Ted Hustead, a young pharmacist, and his wife Dorothy, a teacher, came to Wall in the dirty thirties. It was tough making a living during the depression. It was always hot out on the prairie. Mt. Rushmore was nearing completion and more and more tourists were coming west to the Black Hills on Hwy 16. But the Hustead’s couldn’t get any of them to leave the highway for a few blocks to come to the drug store. Dorothy came up with the idea of giving away free ice water and together they made some signs like the old Burma Shave series offering free ice water. Sales jumped and ice cream sales went through the roof. Ted chiseled ice off a block and Dorothy filled the water jugs. Tourists were standing in line and the rest is history. Wall Drug has been a pillar in the tourism industry. After a jaunt through Badlands National Park on a summer day you’ll probably be ready for that cold drink.


Its 55 miles back to Rapid City on I-90 West but this isn’t your typical boring straight stretch of road. First you drop down the big Wasta hill. At the bottom are the Wasta Rest Area and the Cheyenne River. Wagon Trains came along this trail from Fort Pierre hauling supplies to the prospectors and miners over 135 years ago. Indians were attacking the freight and bull trains all along this route. Miners who chose the Ft. Pierre route to the gold fields in the Black Hills came along the same path you’re riding.


As soon as you climb the hill out of the Cheyenne River Valley – there they are—looming in the distance, The Black Hills. The closer you get the bigger they get. You can pick out Harney Peak, the tallest mountain east of the Rocky Mountains, at 7240 feet. You can see why they call these hills “black”--the dark green Pine covered mountains look black from a distance. “Paha Sapa” means Black Hills to the Lakota Sioux.


For you aviation buffs, and military veterans, Ellsworth Air Force Base is a few miles east of Rapid City on I-90. The South Dakota Air and Space Museum is a short distance from the Interstate (at exit 67B). The exit is well marked. The museum has 25 historic bombers, fighters, utility aircraft and missiles. It’s open seven days a week, 9am to 6pm in the summer months. The museum also houses the South Dakota Aviation Hall of Fame. Admission is free.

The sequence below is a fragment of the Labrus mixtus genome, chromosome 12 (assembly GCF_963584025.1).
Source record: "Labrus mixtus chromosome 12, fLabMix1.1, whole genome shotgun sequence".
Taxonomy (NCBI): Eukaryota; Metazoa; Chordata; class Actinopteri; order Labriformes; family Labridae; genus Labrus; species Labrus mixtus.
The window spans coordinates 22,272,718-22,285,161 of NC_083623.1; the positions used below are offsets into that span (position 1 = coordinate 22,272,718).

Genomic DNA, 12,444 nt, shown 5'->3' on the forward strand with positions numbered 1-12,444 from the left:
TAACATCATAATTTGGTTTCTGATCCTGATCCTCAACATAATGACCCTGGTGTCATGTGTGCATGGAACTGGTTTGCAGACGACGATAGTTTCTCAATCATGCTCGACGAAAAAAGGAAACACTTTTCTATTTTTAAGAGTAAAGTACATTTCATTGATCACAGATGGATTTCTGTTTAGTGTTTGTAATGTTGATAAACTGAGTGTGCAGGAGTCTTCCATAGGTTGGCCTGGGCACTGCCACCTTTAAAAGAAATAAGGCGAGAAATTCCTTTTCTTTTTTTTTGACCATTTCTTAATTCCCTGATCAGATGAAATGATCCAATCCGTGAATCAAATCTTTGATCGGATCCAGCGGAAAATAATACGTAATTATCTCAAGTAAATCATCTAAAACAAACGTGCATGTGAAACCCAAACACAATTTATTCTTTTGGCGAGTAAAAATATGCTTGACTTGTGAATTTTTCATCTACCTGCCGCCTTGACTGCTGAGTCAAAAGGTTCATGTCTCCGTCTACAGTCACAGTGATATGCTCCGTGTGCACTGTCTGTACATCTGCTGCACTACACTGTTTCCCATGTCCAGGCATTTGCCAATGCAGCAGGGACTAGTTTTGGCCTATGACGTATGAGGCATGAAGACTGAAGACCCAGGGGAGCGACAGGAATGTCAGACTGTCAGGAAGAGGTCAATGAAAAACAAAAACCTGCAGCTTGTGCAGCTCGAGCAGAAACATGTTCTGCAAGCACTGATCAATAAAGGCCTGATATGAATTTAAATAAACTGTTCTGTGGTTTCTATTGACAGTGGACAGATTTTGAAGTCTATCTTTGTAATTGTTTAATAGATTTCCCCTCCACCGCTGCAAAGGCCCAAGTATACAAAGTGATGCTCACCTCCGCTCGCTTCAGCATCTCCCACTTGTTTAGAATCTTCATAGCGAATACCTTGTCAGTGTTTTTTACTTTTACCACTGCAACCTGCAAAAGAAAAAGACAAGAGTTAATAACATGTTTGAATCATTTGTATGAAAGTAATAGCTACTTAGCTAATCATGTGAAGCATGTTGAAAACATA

You will see indoor and outdoor exhibits of the B1-B Lancer and its predecessor the B-52 plus a variety of WWII prop planes. The B-29 Superfortress and General Eisenhower’s personal transport plane, a modified B-25 bomber, are the most popular exhibits in the museum. There is plenty of motorcycle parking. This is a world class operation and is only a few minutes off the Interstate. The Black Hills has a long history of military presence. A visit to The South Dakota Air and Space Museum is a nice way to show your appreciation. We have a lot of riders who are active duty Air Force personnel stationed at Ellsworth Air Force Base plus more who are retired and continue to live in the Black Hills area.


You’ve just taken the Badlands National Park ride. A lot of the riders coming to the Black Hills never seem to find time to ride the Badlands. I think you’ll agree it was their loss and your gain. As for the local riders, we always take at least one trip to the Badlands each riding season. It’s storybook mysterious, surreal and almost like a different planet.


I was riding from Pierre to Rapid City back in the 1970’s and was watching that beautiful sunset lure the colors out of the Badlands. At the same time it lured me into the park. I decided to take the Badlands Loop in the light of a full moon. Most of us writers have a pretty vivid imagination and I’m no exception. Riding alone at night, with a full moon, through the Badlands scared the bedickins out of me. The shadows bounced off the roadway and ghosts of times past seemed to be moving with me. The motorcycle was my stallion. I finally outran whatever it was I imagined was chasing me just before I got to Rapid City. It was one of those riding experiences you just don’t forget.


Enjoy the rest of your rides. I’ll see you on the road.